• Hex editors and debuggers could display values right to left and that’s it. True, we usually write words the other way (oh wait, strings would appear reversed). And yes, we write down numbers big endian, probably because in “three hundreds” the hundred is just the new unit, and in “three hundreds and one” “three hundreds” is more important than “one”, both in spoken and written language.
      For me the “natural” reason for little endian is : weight of digit is equal or ordered according to memory position : number = sum (digit * digit_max ^ position).
      With big endian, number = sum (digit * digit_max ^ (number_of_digits – position ) ).
      The article states this for bit endianness but not for byte.
      In one word : small weights on small addresses.
      Another thing not touched here is when network transmission comes in, everything is serialized according to some convention and some things can be done earlier if you have the first or last digit first, and some schemes store incoming data in memory in a continuous way and some others do not.
      Oh well.

  2. Although now rather historical and specialised – in a monitoring system, the least-significant part of a value is also the most volatile. Transmitting least-significant-first then provided some redundancy if the connection was lost, as the missing most-significant part could be infered from a prior value.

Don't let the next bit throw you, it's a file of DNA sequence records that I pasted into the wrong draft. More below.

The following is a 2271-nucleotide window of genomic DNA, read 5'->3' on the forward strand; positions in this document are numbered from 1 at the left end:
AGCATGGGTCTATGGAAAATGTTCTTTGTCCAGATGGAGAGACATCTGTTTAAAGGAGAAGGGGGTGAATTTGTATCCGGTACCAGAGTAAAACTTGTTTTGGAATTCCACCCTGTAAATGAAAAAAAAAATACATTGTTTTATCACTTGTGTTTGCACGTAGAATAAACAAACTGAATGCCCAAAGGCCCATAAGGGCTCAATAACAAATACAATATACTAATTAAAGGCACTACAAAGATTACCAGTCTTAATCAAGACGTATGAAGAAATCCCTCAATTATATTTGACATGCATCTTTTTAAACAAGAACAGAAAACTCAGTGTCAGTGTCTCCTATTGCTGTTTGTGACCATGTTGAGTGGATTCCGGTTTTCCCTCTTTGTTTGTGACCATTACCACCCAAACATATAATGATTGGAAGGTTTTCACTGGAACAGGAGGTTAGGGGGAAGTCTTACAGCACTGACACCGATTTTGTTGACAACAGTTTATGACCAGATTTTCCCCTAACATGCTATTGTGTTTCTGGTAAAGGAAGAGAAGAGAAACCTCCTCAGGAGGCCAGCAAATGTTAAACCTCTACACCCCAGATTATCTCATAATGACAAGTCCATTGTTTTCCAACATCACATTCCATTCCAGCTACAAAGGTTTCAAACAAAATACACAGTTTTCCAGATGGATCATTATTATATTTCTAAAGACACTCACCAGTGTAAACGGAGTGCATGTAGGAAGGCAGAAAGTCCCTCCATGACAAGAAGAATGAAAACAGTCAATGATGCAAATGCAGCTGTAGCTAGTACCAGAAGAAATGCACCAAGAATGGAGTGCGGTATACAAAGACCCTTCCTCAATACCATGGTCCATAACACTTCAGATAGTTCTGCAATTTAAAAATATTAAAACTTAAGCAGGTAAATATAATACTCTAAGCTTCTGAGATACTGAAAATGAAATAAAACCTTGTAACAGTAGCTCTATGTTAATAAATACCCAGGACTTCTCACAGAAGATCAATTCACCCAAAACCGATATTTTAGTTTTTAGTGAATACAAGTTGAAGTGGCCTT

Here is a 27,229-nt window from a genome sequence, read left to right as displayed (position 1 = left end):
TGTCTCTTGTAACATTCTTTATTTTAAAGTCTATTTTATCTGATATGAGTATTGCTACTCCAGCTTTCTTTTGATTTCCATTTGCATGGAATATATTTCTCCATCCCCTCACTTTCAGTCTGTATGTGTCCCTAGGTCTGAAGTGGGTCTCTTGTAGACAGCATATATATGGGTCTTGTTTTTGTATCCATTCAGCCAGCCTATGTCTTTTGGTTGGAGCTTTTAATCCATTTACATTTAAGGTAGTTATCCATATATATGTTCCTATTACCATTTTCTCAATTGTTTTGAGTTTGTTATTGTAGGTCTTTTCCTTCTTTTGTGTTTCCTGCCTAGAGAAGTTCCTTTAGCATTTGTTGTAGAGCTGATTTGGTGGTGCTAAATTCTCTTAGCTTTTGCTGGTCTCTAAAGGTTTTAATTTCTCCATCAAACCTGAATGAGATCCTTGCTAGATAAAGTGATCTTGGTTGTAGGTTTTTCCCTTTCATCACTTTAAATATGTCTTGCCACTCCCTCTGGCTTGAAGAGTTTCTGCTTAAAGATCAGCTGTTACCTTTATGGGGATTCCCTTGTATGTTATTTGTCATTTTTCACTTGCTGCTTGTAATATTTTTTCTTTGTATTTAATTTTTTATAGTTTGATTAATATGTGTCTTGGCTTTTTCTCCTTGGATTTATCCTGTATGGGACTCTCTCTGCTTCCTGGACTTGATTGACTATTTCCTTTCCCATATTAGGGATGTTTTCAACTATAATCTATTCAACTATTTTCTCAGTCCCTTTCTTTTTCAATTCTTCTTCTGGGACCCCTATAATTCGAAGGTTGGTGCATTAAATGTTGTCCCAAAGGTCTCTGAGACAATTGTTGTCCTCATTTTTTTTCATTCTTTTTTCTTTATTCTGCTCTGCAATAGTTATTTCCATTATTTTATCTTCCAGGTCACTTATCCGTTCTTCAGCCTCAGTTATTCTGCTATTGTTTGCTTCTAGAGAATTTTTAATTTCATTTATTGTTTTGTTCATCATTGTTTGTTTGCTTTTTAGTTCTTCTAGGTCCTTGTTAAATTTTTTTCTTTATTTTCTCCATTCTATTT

If I recall correctly, this was the approach taken with early Earth orbit satellite.

  3. Zeph permalink

    Having established the near-equality of BE/LE utility (and I agree that the utility difference between BE/LE is smaller than the utility difference between having both architectures co-exist vs just choosing one and staying with it) – now we can move on to the real challenge: should memory map diagrams be drawn with addresses increasing up the page (like most graphs) or down the page (like memory dumps and struct members)? :-)

    At least we’ve predominantly agreed by now on 8 bit bytes, on computer words that are powers of 2, on two’s complement arithmetic, standard floating point formats and we’re closer to having convergence on character sets. I still remember 60 bit words with 10 6 bit characters, having to translate between vender-specific character sets even for digits and English letters, and one’s vs two’s complement. (I even briefly dealt with a DEC PDP-12 computer which had two CPUs sharing the same [12 bit wide IIRC] memory – a one’s complement LINK-8 and a two’s complement PDP-8 if I recall; shared data structures were extra fun).

    Oh, and there were architectures with mixed endian-ness – like bytes in LE order but words in BE order (or was it vice versa?). Like ordering 2301 (or 1032?)!

    It took a century or two to fully agree on which way dial clocks should rotate.

    Anyway, thanks for the articles.